A good introduction goes a long way toward establishing your expertise and getting the audience excited to meet you. But... one thing is for sure – you don’t want to leave your intro up to the person introducing you or it can be a nightmare.

Picture this disaster: You’ve spent hours and hours prepping your speech and researching your topic and now, the big day has arrived and it’s your moment to step onstage.  The emcee/host takes the mic and says, “Ladies and Gentlemen, have you watched The Tonight Show or The Daily Show? Well, this next speaker…. watches them too!” Then they project a picture of you they downloaded off the Internet, forgetting to crop out your ex-boyfriend, the Hells Angel gang member. All that work you’ve done is suddenly null and void. You’re going to have to spend the next ten minutes trying to win over an audience that now thinks you’re a nobody.  In other words, you can’t leave the intro to the imagination of that emcee. They usually don’t have one. It’s up to you to control your image by writing a great intro. Here's how:

9 Tips to Write a Great Introduction for Yourself

Intro Tip #1: Make sure the bginning of your introduction has a humorous line and includes your name.

Having a little joke in the intro tests the temperature of the audience. If they laugh during the intro, you’ll know it’s a hot audience. If they don’t, this audience is going to need a warm up. I have in my intro, “Judy Carter is the Goddess of Comedy, but she says you can just call her “Goddess.” It's not that funny, but if they laugh, I know they're a hot crowd and humor is also an attention getter that will push focus to the stage.

Intro Tip #2: Let the emcee brag about you.

This is no time for modesty.  Besides, it’s much more effective to have someone else brag about you than to do it all yourself. Put your impressive credits right up front.  Books you’ve written, programs you’ve founded, awards you’ve received, impressive jobs you’ve held. Let your audience know, before you even step onstage, that you’re a pro.

Intro Tip #3: Mention a “down” moment in your life.

Right after mentioning impressive credentials, reveal your journey by letting the audience know about your “down” time by briefly mentioning a challenge that you had to overcome. This will actually make your success so much more impressive. It’s one thing to have spoken at Fortune 500 companies, but it’s even more impressive if an audience knows that you had to overcome a speech impediment to achieve it. Remember: this is just a quick “mention” of the low place that started your journey and not the full story in all of its glory.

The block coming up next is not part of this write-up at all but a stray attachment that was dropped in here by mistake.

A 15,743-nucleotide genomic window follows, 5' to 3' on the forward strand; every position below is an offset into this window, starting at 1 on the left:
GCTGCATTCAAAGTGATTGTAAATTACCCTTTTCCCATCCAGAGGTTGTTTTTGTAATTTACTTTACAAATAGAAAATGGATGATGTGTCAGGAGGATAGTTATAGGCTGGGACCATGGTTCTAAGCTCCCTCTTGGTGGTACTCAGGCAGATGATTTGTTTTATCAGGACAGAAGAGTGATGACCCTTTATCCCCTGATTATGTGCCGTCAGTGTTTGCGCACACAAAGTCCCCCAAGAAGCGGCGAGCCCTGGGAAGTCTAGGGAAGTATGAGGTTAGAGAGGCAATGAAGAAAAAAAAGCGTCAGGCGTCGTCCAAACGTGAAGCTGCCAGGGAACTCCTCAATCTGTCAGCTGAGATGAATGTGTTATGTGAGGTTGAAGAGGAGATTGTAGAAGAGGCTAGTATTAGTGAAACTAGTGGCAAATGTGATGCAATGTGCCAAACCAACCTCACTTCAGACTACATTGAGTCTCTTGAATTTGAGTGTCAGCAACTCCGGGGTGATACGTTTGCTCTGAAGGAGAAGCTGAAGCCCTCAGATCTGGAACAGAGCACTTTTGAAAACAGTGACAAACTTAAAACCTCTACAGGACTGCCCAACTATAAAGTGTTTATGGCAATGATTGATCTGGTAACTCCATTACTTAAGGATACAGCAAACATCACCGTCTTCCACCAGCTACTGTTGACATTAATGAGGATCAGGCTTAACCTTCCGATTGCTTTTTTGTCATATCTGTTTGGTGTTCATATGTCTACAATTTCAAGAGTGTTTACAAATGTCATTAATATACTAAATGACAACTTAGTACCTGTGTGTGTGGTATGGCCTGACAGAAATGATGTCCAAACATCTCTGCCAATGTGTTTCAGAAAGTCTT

Intro Tip #4: Sneak in a subtle sales pitch.

If you have product to sell, then make sure your audience knows that they will be available after your speech. You can do this by having the emcee announce that you will be autographing copies of your book, DVD, CD, or wind up dolls at the back of the room. If you’re just starting out and don’t have any products, announce that you will be available at the back of the room to answer any questions.

Intro Tip #5: State your speech title.

The audience wants to know exactly what to expect from you. They want to hear that the speech is going to be relevant to their lives. If the announcement of your speech title elicits a groan… it’s time to rethink your speech!

Intro Tip #6: Wrap it up with another mention of your name.

If your name is anything other than Jane Doe, then spell it out phonetically. It’s horrible coming onstage to the wrong name.

Intro Tip #7: Print up your intro in LARGE and BOLD FONT.

Before I walk onstage, I track down my emcee, politely introduce myself and hand him or her my intro typed out in a LARGE & BOLD font. Sometimes, the emcees have “forgotten” to wear their glasses. Make it impossible for them to screw this up and make it clear to your emcee that you want your intro read exactly as it is written.  If the V.P. of accounting says, “Don’t worry, I’ll just improvise.” Just say politely, “No…. thank you.” Then hand them your copy.

Intro Tip #8: Add a Multimedia Introduction.

One of the best intros I saw was where the speaker, who was a reporter, had a brief introduction and then a video showing her in action, establishing her expertise, and laying the foundation for her speech.

Intro Tip #9: Keep your intro to less than one minute.

KEEP IT TO ONE MINUTE OR UNDER! Anything longer than that starts to feel like a speech…and hey, YOU’RE the one giving the speech!

 

To get step-by-step info on how to find your message, write your speech, and make it funny… read Judy’s book, “The Message of You”

Or subscribe to her weekly tips at JudyCarter.com.

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